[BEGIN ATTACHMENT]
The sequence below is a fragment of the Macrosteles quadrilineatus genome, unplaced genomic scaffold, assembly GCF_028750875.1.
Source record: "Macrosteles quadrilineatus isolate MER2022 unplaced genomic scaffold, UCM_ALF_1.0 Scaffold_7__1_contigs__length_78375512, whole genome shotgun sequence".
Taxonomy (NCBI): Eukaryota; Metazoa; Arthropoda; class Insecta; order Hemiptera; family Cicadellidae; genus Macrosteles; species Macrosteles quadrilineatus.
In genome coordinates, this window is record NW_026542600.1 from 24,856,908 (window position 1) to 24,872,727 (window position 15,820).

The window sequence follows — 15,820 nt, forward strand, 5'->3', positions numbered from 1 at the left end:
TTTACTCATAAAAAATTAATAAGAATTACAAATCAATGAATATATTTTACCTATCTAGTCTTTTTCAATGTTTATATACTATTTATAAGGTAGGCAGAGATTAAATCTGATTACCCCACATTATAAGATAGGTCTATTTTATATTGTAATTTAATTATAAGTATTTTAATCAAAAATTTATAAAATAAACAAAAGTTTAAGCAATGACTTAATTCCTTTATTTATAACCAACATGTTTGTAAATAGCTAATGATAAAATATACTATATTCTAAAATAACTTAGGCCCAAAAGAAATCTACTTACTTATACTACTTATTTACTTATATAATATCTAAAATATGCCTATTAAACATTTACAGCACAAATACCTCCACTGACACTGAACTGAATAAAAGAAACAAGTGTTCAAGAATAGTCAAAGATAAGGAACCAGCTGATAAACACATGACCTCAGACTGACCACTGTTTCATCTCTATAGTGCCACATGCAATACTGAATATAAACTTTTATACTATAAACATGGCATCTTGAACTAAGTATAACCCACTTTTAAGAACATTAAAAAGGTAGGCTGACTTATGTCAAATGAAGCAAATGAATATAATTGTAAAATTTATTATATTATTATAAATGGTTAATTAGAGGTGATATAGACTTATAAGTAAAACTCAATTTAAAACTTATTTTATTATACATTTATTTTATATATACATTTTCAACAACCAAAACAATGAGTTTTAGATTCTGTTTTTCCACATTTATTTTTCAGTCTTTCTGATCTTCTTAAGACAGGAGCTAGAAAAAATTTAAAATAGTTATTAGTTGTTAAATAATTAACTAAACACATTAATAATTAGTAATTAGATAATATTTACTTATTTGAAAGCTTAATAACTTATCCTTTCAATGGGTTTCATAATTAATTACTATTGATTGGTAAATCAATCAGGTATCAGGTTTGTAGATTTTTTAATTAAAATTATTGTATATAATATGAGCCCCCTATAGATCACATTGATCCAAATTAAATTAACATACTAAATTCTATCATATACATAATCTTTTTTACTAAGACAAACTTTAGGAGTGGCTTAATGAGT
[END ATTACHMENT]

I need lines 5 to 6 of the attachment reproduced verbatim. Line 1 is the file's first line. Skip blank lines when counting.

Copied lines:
The window sequence follows — 15,820 nt, forward strand, 5'->3', positions numbered from 1 at the left end:
TTTACTCATAAAAAATTAATAAGAATTACAAATCAATGAATATATTTTACCTATCTAGTCTTTTTCAATGTTTATATACTATTTATAAGGTAGGCAGAGATTAAATCTGATTACCCCACATTATAAGATAGGTCTATTTTATATTGTAATTTAATTATAAGTATTTTAATCAAAAATTTATAAAATAAACAAAAGTTTAAGCAATGACTTAATTCCTTTATTTATAACCAACATGTTTGTAAATAGCTAATGATAAAATATACTATATTCTAAAATAACTTAGGCCCAAAAGAAATCTACTTACTTATACTACTTATTTACTTATATAATATCTAAAATATGCCTATTAAACATTTACAGCACAAATACCTCCACTGACACTGAACTGAATAAAAGAAACAAGTGTTCAAGAATAGTCAAAGATAAGGAACCAGCTGATAAACACATGACCTCAGACTGACCACTGTTTCATCTCTATAGTGCCACATGCAATACTGAATATAAACTTTTATACTATAAACATGGCATCTTGAACTAAGTATAACCCACTTTTAAGAACATTAAAAAGGTAGGCTGACTTATGTCAAATGAAGCAAATGAATATAATTGTAAAATTTATTATATTATTATAAATGGTTAATTAGAGGTGATATAGACTTATAAGTAAAACTCAATTTAAAACTTATTTTATTATACATTTATTTTATATATACATTTTCAACAACCAAAACAATGAGTTTTAGATTCTGTTTTTCCACATTTATTTTTCAGTCTTTCTGATCTTCTTAAGACAGGAGCTAGAAAAAATTTAAAATAGTTATTAGTTGTTAAATAATTAACTAAACACATTAATAATTAGTAATTAGATAATATTTACTTATTTGAAAGCTTAATAACTTATCCTTTCAATGGGTTTCATAATTAATTACTATTGATTGGTAAATCAATCAGGTATCAGGTTTGTAGATTTTTTAATTAAAATTATTGTATATAATATGAGCCCCCTATAGATCACATTGATCCAAATTAAATTAACATACTAAATTCTATCATATACATAATCTTTTTTACTAAGACAAACTTTAGGAGTGGCTTAATGAGT